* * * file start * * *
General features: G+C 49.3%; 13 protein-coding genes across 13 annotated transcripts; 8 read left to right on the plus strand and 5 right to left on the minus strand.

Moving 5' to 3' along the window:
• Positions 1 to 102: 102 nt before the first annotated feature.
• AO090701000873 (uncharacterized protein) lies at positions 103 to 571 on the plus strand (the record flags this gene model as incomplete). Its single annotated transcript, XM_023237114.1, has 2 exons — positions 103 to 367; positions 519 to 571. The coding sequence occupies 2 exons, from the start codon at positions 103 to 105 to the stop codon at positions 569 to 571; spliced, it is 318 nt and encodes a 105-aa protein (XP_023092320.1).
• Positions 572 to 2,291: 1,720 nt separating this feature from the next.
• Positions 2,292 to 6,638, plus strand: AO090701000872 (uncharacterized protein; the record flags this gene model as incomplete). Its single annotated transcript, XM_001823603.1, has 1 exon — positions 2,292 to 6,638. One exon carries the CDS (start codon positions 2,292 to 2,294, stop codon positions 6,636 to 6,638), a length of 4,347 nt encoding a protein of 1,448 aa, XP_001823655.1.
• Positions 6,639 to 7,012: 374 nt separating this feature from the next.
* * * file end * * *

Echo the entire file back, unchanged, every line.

General features: G+C 49.3%; 13 protein-coding genes across 13 annotated transcripts; 8 read left to right on the plus strand and 5 right to left on the minus strand.

Moving 5' to 3' along the window:
• Positions 1 to 102: 102 nt before the first annotated feature.
• AO090701000873 (uncharacterized protein) lies at positions 103 to 571 on the plus strand (the record flags this gene model as incomplete). Its single annotated transcript, XM_023237114.1, has 2 exons — positions 103 to 367; positions 519 to 571. The coding sequence occupies 2 exons, from the start codon at positions 103 to 105 to the stop codon at positions 569 to 571; spliced, it is 318 nt and encodes a 105-aa protein (XP_023092320.1).
• Positions 572 to 2,291: 1,720 nt separating this feature from the next.
• Positions 2,292 to 6,638, plus strand: AO090701000872 (uncharacterized protein; the record flags this gene model as incomplete). Its single annotated transcript, XM_001823603.1, has 1 exon — positions 2,292 to 6,638. One exon carries the CDS (start codon positions 2,292 to 2,294, stop codon positions 6,636 to 6,638), a length of 4,347 nt encoding a protein of 1,448 aa, XP_001823655.1.
• Positions 6,639 to 7,012: 374 nt separating this feature from the next.